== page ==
Drake Responds to AI Rapping Ice Spice’s “Munch” in His Voice

Drake commented on a viral video of an AI-generated version of his voice rapping Ice Spice‘s “Munch.”

“This is the final straw, AI,” Drizzy wrote in an Instagram Stories post alongside a repost of the video. The original post, as shared by The Shade Room, also mentions a recent Financial Times report that Universal Music has asked major streaming services to prohibit companies from training their artificial intelligence with music on their platforms.

AI-generated versions of Rihanna singing Beyoncé‘s “Cuff It,” Travis Scott rapping Pop Smoke’s “For the Night,” and Kanye West singing Justin Bieber‘s “Love Yourself” were also included in the post.

Drake and Ice Spice have a history, as the Canadian rapper was one of the first big stars to express his appreciation for her breakthrough song, “Munch.” For whatever reason, he later unfollowed her on Instagram, and fans speculated that he dissed her in his song “BackOutsideBoyz.” Whatever happened between them, he refollowed her on Instagram.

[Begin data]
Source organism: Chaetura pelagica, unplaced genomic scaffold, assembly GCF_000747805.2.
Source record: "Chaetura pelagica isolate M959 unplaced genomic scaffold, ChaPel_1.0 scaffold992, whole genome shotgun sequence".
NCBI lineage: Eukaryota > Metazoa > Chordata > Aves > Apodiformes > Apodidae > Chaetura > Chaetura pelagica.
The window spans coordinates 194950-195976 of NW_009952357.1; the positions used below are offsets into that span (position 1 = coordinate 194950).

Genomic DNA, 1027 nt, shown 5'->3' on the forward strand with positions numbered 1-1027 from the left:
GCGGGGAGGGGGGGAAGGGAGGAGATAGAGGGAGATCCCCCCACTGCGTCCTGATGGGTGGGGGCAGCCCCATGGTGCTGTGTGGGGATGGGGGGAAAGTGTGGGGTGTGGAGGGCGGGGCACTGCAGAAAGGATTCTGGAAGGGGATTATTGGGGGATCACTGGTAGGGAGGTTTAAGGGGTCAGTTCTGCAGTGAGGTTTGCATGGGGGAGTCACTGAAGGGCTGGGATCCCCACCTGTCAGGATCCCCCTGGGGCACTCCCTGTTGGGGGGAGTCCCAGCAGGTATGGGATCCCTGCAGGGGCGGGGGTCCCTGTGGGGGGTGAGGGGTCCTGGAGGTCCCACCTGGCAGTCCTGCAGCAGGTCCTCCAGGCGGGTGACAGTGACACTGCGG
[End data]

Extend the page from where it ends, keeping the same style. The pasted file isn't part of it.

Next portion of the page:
Drake and Ice Spice

Drizzy’s post comes just a few days after Nicki Minaj appeared on Ice Spice’s “Princess Diana.”

There has been growing concern about the use of AI to copy people’s voices, and prolific audio engineer and producer Young Guru has repeatedly expressed his concerns about AI’s worrying power with fake Jay-Z and Kendrick Lamar verses. Meanwhile, Google has created MusLM, a project that can generate music from a description after being trained on over 280,000 hours of music. Due to the obvious risk of copyright issues, the company has not released the project.

UMG is working to prevent these AI models from using copyrighted content to train their algorithms without compensation, which has long concerned creators of all sizes. “We have a moral and commercial responsibility to our artists to work to prevent unauthorised use of their music and to prevent platforms from ingesting content that violates the rights of artists and other creators,” a spokesperson for UMG said. “We anticipate that our platform partners will want to prevent their services from being used in ways that are detrimental to artists.”


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